A Place Without You, an all-new emotional New Adult romance from Jewel E. Ann, is available now!
The Law of Henna and Bodhi:
When love breaks, fall inward, fall together, and fall hard. Then let time pick up the pieces.
Everything feels temporary when you’ve experienced tragedy—until Henna Lane meets Bodhi at a music festival.
Young and spontaneous, they have a lust for seizing the moment, falling hard and fast.
When Bodhi is forced to leave without a goodbye, Henna thinks she’ll never get over him. But then she meets Mr. Malone, her sexy, new guidance counselor.
They are reckless.
They are forbidden.
When their secret is discovered, Henna has to choose between finishing school—banned from seeing Mr. Malone—or dropping out to follow her nomad dreams.
Henna chooses her dreams.
Over time, she learns that life is not a destination or a journey, some things are more than temporary, and the forbidden can never be ignored. But if she returns for him, will he still be hers?
A Place Without You is an emotional story of young love, shattered dreams, and impossible decisions.
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“Let’s eat before we leave. I’m sure there’s quite the spread downstairs.”
“Rich people breakfast?” I ask.
She furrows a brow for a few seconds. “Yes. I suppose so.” Rolling away, she swings her legs around and stands up, stretching like a cat.
“Do you eat rich people breakfast every morning?” My curiosity has been piqued.
After a long yawn, she cocks her head to the side, lips slightly twisted. “Shredded Wheat with cut-up banana and almond milk. Is that a rich person’s breakfast?”
I sit up, doing a bit of my own stretching, loving the way her gaze roams along my bare chest, her lips parting ever so slightly. “No. I think that’s a solid middle-class breakfast.”
“Middle. That’s average. Average is good, right?”
“There’s nothing average about you, Henna.” I stand, following her into the bedroom.
“I’m going to shower quickly, and by quickly I mean I need an hour. Do you have an hour?”
“To shower with you?” I try to play it cool, like I’m serious.
I’m a little serious.
The color leaves her face. “Oh, um …” She twists her fingers together, drawing her shoulders inward.
A little kidding.
Henna’s posture relaxes as her cheeks pink up again. “We could.” Her gaze darts around the room before landing on mine for two seconds only to wander around the room again.
“My clothes are at my hotel. I’ll shower there. I need to get going.”
A slow sigh deflates her chest as she tries on a smile that misses the confident mark by a few centimeters. “Okay.”
“But thanks for the offer.” I wink.
More color paints her cheeks, and it looks stunning on her. “I kinda sorta thought we’d have sex last night, but we didn’t, and that’s fine, but now I don’t know what comes next.”
Does that make me the world’s biggest idiot for not taking what she was planning on offering? Or does that make me a gentleman? I’ve already fucked her a hundred different ways in my head, so I’m going to shy away from the gentleman label.
“How about you put my number in your phone and I’ll call you later today? That feels like a good next, don’t you think?”
Henna nods and turns, walking toward the bedroom door. Digging through her purse, she retrieves her phone. When she pulls it out, a string of three condoms comes out with it. “Oh jeez.” Quickly snatching them off the floor, she shoves them back into her purse.
I don’t respond because I’m not sure what the correct response should be.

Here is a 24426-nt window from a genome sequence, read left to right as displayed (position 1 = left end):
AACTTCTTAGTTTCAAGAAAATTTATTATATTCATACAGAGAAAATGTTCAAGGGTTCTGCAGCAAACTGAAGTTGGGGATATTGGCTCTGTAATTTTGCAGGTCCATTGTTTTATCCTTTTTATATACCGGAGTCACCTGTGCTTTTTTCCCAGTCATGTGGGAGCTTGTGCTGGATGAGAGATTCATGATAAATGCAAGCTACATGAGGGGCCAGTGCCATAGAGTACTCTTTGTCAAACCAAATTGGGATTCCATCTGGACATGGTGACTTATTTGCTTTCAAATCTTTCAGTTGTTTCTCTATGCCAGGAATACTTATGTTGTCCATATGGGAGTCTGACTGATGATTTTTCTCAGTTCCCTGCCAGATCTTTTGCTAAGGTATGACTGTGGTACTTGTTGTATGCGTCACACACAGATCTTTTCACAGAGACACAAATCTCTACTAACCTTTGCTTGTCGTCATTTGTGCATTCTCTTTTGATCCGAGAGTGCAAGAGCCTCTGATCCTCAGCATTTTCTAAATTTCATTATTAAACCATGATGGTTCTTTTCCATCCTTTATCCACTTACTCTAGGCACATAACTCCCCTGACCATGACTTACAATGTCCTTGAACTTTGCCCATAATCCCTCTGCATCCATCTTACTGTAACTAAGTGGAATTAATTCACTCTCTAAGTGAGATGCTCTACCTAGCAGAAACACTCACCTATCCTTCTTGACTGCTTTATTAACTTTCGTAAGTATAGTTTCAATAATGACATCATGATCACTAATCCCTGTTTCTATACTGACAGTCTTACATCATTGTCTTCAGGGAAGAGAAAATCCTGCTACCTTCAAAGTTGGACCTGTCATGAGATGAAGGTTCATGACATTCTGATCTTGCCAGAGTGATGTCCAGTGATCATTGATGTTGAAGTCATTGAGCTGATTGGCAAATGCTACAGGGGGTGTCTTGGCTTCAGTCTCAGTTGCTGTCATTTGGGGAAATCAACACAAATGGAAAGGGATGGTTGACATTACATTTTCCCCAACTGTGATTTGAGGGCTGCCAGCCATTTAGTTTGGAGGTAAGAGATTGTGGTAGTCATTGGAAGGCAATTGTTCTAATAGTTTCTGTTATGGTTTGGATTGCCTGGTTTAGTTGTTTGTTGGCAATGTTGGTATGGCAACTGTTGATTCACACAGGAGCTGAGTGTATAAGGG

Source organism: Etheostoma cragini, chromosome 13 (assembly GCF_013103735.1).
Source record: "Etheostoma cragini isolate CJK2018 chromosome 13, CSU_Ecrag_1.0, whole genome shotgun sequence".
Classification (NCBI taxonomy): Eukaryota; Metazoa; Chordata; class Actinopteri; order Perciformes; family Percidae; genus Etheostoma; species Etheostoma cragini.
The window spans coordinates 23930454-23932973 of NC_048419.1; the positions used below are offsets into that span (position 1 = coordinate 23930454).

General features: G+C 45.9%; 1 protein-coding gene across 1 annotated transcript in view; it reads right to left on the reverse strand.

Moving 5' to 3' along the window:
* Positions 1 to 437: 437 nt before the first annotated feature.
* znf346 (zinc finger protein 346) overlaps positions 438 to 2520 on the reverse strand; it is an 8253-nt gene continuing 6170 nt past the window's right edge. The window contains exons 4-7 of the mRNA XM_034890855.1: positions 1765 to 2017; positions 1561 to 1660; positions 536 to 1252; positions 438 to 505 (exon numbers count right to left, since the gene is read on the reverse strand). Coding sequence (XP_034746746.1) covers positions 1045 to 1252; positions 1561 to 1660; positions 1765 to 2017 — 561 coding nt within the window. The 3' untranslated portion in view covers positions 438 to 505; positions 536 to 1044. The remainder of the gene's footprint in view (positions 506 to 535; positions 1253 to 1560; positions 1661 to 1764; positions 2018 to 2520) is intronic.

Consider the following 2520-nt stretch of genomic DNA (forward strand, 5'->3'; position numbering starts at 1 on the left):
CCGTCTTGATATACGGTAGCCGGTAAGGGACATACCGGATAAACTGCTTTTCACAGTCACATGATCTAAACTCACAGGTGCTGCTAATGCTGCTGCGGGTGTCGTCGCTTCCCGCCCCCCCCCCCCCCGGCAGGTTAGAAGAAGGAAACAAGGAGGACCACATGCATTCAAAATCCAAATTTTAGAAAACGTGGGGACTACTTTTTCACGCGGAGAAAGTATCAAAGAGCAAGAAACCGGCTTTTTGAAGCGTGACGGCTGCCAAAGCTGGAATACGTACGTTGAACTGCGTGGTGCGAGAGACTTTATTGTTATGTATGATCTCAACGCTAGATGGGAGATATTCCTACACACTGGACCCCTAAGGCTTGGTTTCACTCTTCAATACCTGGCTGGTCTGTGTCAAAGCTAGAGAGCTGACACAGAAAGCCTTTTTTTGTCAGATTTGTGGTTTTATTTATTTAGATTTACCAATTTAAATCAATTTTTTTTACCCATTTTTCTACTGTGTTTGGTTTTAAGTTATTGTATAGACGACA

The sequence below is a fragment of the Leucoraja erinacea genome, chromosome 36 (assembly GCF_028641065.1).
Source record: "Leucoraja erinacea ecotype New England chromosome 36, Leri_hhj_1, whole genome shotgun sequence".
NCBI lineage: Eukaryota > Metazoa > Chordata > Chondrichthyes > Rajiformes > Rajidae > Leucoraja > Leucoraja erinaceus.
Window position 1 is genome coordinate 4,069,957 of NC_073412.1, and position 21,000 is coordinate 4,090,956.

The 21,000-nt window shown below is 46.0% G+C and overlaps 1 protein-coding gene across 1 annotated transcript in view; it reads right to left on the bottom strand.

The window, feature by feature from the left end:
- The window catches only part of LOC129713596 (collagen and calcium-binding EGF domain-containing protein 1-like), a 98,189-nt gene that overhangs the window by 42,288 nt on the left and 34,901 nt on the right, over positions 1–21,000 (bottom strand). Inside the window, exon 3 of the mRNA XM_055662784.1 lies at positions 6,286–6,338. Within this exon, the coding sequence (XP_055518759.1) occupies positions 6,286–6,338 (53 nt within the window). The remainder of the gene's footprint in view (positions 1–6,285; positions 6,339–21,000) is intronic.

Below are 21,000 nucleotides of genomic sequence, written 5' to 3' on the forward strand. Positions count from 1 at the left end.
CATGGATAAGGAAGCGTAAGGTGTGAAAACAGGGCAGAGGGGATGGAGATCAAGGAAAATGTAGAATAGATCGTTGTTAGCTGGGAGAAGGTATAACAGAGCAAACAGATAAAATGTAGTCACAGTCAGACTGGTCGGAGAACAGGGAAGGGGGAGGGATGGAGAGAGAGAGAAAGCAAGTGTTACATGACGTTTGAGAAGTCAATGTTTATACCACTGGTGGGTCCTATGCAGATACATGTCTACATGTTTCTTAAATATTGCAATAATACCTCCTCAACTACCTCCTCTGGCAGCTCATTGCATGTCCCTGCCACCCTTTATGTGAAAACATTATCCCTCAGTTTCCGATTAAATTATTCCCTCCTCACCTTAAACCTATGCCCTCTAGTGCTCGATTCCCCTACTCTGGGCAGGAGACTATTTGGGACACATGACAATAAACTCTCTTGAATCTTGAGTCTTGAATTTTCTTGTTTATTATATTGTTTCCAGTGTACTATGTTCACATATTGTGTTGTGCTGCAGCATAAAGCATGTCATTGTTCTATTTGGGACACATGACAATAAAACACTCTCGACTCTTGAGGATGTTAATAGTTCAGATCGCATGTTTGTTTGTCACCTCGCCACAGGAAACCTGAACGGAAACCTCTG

“I was conceived at Coachella.” She hands me her phone with the contact screen open, ready for my information.
Taking her phone, I give her an expectant look, but she withholds all elaboration.
“And by conceived, you mean physical conception, not merely an idea kind of conception?” I hand her phone back and give her mine.
“In the shadows behind a stage. I know more details than most people should actually know about the moment they were conceived.” She lifts a shoulder in a small shrug. “But Juni is my best friend. She’s the absolute coolest mom ever, and the story of how she met my dad is my favorite story ever.”
I nod as she keeps her chin tipped toward the screen to my phone. “Why is that?” I take my phone back when she holds it out to me.
“Yin Yang. Opposites. Laws of the universe.” She wears a satisfied smile. “My parents were temporary. I was permanent.” Holding out her arms, she inspects her henna tattoos as if seeing them for the first time. “My mom had henna tattoos on her body when she met my dad. Henna grows in intensity over a few days before fading to nothing. It’s magical and beautiful and then it’s gone. My parents say that about their love for each other. It grew quickly into something deep and intense, but over time it faded. Their love—like most everything in life—was temporary.”
Her empty stare shifts to meet my gaze and she nods. “Don’t sweat it. Everything is temporary. But today…” she walks into my chest, and my arms wrap around her as she looks up at me “…we should be at our brightest, our most intense.”
With 10 years of flossing lectures under her belt, she took early retirement from her dental hygiene career to stay home with her three awesome boys and manage the family business.
After her best friend of nearly 30 years suggested a few books from the Contemporary Romance genre, Jewel was hooked. Devouring two and three books a week but still craving more, she decided to practice sustainable reading, AKA writing.
When she’s not donning her cape and saving the planet one tree at a time, she enjoys yoga with friends, good food with family, rock climbing with her kids, watching How I Met Your Mother reruns, and of course…heart-wrenching, tear-jerking, panty-scorching novels.
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